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Goethe said that all his works were "one long confession," and certainly into Faust, this greatest masterwork of German literature, on which he worked sixty years, he welded his own search for meaning of existence and of the soul.
From the wager between God and Mephistopheles and the pact Faust makes with the latter—that this genial, urbane devil could have his soul if ever Faust became satisfied with any experience or knowledge Mephistopheles could show him—the drama unfolds in scenes that are human and compelling, that hold the reader by their despair and ecstasy, their tender love, passionate desire and wisdom, but also by their gaiety, humor, and irony. As Faust proceeds with his devilish guide, it is his striving for understanding that becomes important, not the attainment, and in fact this is what saves him in the end.
Part I of Faust, which Goethe published twenty-four years before its sequel, deals with Faust's journey through the everyday world and his love for Gretchen. It is made especially memorable in this translation, which Victor Lange, Chairman of the Department of German at Princeton, has called "certainly the most usable and most appealing Faust translation in English. It is modern without losing the dignity of the original and is perhaps the only translation that conveys something of the freshness and poetic vitality of Goethe's own speech."
About the Author
Johann Wolfgang von Goethe (1749-1832) perhaps comes as close as any man to deserving the title of universal genius. Poet, dramatist, critic, scientist, administrator and novelist, he was born at Frankfurt-am-Main in 1749, the son of well-to-do parents with intellectual interests; and he studied at the University of Leipzig and at Strassburg, where he wrote a play which initiated the important Sturm und Drang movement. During the next five years he practiced law in Frankfurt and wrote The Sorrows of Young Werther, a remarkable novel autobiographical of one side of Goethe's nature. In 1775 he went to visit the court of the young Duke of Weimar, and, except for an extended journey to Italy a decade later, stayed there the rest of his life, filling at one time or another all the major posts in the Weimar government. Here a close friendship with Schiller developed, and here he conducted important scientific experiments and published a steady stream of books of the highest order and in many different forms. He became the director of the Weimar Theatre in 1791 and made it the most famous in Europe. His life held a number of ardent loves, which he celebrated in lyrics that are compared to Shakespeare's, and in 1806 he married Christiane Vulpius whom he had loved for many years. In later life Goethe became a generous patron of younger writers, including Byron and Carlyle. In 1790 he published the first version of his life work as Faust, a Fragment, but Part I of the completed Faust did not appear until 1808, while Part II was finished and published only a few months before Goethe's death in 1832.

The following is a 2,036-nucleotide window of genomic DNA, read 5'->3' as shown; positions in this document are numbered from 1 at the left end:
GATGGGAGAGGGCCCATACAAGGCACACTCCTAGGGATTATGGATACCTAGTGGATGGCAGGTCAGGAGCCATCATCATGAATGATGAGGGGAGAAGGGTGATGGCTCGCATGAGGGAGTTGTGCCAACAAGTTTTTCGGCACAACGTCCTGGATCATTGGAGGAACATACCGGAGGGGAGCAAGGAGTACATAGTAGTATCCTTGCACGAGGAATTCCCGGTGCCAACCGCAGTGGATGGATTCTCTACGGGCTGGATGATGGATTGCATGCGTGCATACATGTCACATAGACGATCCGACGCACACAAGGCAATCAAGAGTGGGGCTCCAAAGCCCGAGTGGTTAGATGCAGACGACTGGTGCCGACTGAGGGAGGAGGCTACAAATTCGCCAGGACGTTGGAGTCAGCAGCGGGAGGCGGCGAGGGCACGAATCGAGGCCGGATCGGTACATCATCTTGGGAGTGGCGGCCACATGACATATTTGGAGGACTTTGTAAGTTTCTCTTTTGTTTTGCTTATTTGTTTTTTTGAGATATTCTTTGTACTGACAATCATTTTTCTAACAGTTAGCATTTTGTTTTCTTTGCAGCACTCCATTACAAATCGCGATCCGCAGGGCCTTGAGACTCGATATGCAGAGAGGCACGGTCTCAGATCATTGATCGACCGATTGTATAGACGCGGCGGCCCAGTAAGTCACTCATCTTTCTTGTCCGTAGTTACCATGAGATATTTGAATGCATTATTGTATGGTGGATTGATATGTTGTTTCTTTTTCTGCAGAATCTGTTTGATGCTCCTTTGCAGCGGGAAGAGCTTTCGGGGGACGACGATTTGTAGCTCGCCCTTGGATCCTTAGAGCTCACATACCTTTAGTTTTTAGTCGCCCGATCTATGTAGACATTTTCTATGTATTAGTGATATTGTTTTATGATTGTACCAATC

C. F. MacIntyre (1890-1967) said of himself: "My background includes the Scotch Highlands, the bluegrass hills of Kentucky and as much of Europe as I could get at various times." His mother was a student of Latin and Greek but she taught him to read Baudelaire early; his father was more interested in France and Egypt, and he read aloud to his son most of the world's classics. In late adolescence Maclntyre made many canoe and sailing trips, usually alone. He also did about 5000 miles of hoboing. He took a Ph.D. at the University of Marburg, where he fell under the spell of Gothic architecture, plainsong and stained glass. Besides his translation of of Faust, Part I, he published translations of Fifty Selected Poems by Rilke, One Hundred Poems from Les Fleurs du Mal, and Rilke's Life of the Virgin Mary. He was also known for his volumes of original verse, Cafes and Cathedrals, The Black Bulls and Poems.
Certainly the most usable and most appealing Faust translation in English.
— Victor Lange
Goethe is generally recognized as the greatest German of all time, and Faust as his most important single work.
— Walter Kaufmann